Your Guide to an Unforgettable Caramoan Getaway

In Caramoan, you can just kick back, slow down, and truly appreciate life.
by | July 20, 2016


Manila (or any major metropolitan city) can turn days into one huge blur of ruby red and diamond-white traffic lights. To be fair, quite a few people love the city life for various reasons.

However, if you find yourself standing at your office window staring at nothing during work hours while contemplating the direction of your life, consider a weekend getaway to Caramoan. .

There are many different options to get to Caramoan including air and land, land and sea, and solely land. The last one  can take a total of 10-13 hours from Cubao. Apart from being the scenic route, there are tons of adventurous things to do on-the-way in places like Atimonan and Naga. If you’re taking your own vehicle, you can explore these cities and rest for a few hours (or longer).

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Should you decide to hire a van or take a bus, remember that most of these trips happen late at night to avoid delays caused by traffic. To get to Caramoan, many travelers take provincial, two-lane roads through mountains.


Keep in mind that these roads may be under construction, may have pedestrians and/or animals crossing, and will have steep inclines that include blind, uphill curves. Secure transportation with at least two  drivers who can take turns since this trip is a rather lengthy one. Moreover, find reliable drivers who engage in safe practices on the road.

Now, imagine this – after 10 plus hours on the road, you step out of your vehicle on  the Southeastern tip of Camarines Sur and are greeted by a postcard-worthy scene . Caramoan has a spectacular array of diverse marine wildlife, white sand that’s almost as soft as cotton , crystal clear water, and several nearby islands with their own unique charm. Breathtaking views will abound !

Since this beauty is tucked away far from the hustle and bustle of city life, it’s no wonder the TV series Survivor was shot here. Know when Survivor is filming in Caramoan to avoid missing out on some amazing views as certain areas will be closed for filming.


There are several places to call “home” in Caramoan. Island View Lodge and Restobar is often visited as it has extremely accommodating staff, sweet dogs who sleep at your feet as you dine, and is right on Paniman Beach. It has eight  air-conditioned rooms and serves delicious, fresh food (roughly PHP150-200 per dish) at their on-site restaurant. Make sure to ask them where the riptide areas are so you can swim worry-free.


Before stepping out to island hop, don’t forget to charge your electronics, especially if you want great footage like we did. Electricity on the island fluctuates but usually stabilizes in the late evening. There are no power outages during the day except for one that occurs around 7AM and lasts for roughly  one to two hours.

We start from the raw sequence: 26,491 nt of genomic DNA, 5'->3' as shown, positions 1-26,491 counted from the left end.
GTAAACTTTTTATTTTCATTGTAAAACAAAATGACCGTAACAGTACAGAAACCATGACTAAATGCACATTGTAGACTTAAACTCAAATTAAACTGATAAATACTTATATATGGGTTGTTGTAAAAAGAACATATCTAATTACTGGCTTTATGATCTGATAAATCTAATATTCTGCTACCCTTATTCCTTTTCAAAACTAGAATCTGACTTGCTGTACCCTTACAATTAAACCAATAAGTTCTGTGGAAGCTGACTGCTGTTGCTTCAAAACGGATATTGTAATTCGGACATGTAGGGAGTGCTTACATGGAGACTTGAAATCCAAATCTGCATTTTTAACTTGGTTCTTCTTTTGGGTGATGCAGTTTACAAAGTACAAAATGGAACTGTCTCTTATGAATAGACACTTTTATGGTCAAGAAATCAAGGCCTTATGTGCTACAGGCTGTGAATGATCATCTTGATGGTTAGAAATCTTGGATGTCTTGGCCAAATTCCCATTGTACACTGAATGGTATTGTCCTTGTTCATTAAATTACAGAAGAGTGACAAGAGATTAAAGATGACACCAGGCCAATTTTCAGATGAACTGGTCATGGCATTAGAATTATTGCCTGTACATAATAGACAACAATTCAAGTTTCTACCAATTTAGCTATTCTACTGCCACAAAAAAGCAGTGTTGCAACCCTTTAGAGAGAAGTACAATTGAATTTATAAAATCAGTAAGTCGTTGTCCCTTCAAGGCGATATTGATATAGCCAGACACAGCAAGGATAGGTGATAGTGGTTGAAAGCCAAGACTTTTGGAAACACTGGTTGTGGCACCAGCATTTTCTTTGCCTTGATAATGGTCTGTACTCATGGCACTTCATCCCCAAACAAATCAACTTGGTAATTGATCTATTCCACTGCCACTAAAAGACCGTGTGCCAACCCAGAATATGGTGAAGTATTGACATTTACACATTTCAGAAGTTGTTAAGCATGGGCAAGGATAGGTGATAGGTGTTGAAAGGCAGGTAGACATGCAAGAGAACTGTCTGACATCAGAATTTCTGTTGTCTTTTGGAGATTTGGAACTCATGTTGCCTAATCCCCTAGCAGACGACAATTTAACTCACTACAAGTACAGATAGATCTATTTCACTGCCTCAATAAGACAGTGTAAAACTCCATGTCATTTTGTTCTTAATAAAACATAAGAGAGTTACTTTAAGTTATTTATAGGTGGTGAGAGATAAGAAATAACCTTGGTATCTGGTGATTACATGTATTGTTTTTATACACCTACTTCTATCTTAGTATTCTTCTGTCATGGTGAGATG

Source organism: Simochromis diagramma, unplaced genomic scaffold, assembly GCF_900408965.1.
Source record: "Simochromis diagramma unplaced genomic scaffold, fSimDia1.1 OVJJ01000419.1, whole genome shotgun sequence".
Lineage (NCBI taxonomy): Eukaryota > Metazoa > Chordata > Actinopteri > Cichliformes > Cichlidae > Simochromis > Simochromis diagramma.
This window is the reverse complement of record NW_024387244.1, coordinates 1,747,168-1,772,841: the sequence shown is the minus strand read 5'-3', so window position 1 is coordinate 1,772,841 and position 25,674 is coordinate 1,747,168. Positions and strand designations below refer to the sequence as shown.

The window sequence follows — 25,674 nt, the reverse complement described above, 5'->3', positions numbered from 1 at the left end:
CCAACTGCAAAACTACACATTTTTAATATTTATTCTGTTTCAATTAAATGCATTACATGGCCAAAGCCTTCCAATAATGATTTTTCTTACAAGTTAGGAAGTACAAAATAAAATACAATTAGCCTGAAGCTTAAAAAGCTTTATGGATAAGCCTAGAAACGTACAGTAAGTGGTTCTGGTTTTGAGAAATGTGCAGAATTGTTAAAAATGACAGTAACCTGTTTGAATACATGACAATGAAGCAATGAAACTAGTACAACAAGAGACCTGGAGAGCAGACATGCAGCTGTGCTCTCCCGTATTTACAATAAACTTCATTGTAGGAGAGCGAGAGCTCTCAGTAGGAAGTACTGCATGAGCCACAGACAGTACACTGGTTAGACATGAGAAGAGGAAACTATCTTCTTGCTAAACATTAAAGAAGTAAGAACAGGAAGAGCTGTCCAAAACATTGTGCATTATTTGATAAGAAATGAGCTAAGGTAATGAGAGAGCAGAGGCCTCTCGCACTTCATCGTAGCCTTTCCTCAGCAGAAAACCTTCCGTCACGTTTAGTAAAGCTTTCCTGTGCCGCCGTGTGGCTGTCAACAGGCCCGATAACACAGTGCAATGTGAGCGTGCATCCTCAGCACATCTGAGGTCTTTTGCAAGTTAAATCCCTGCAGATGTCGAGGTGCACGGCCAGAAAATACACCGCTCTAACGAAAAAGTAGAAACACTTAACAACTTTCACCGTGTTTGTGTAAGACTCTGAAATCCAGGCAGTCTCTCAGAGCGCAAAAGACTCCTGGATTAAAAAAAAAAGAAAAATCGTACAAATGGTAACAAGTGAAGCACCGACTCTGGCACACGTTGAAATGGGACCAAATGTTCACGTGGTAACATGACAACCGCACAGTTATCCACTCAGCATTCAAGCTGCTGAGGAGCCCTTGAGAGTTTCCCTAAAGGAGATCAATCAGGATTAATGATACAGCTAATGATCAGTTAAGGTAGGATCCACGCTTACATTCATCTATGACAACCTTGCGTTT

If island-hopping, try to visit the following:

  • Manlawi Sandbar (ideal for taking great photos and running around)
  • Guinahoan Island (for a spectacular view of the Pacific Ocean)
  • Lahus Island (an island divided by majestic rock formations and surrounded by two faces of the ocean)
  • Matukad Island (an island where you can run around, play, and spot an “enchanted” milkfish)

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The best thing is that there are many gorgeous spots to discover and explore here. Feel free to ask the locals. Island hop, snorkel (watch out for jellyfish!), watch the divine sunrise and peaceful sunset, and make some memories. There is so much in this area that will keep you captivated.

Also read: Island Life: Backpacking in Northern Leyte for Six Days


Camilla Jeanne was a Communications/Culture trainer at a distinguished financial institution for several years until she walked away from corporate life in pursuit of priceless life experiences. Through selling her condo (along with 90% of her belongings), she explores the breathtaking Philippine Islands through ultralight traveling. She is on a mission to free herself of comfort zones and negative self-views through community work and an appreciative, minimal lifestyle on the road. She is more commonly referred to as Camilla Jeanne of House Madrigal, fluffy but captivating backpacking queen of Paranaque, protector of animals, and enthusiastic explorer of abandoned, creepy places.

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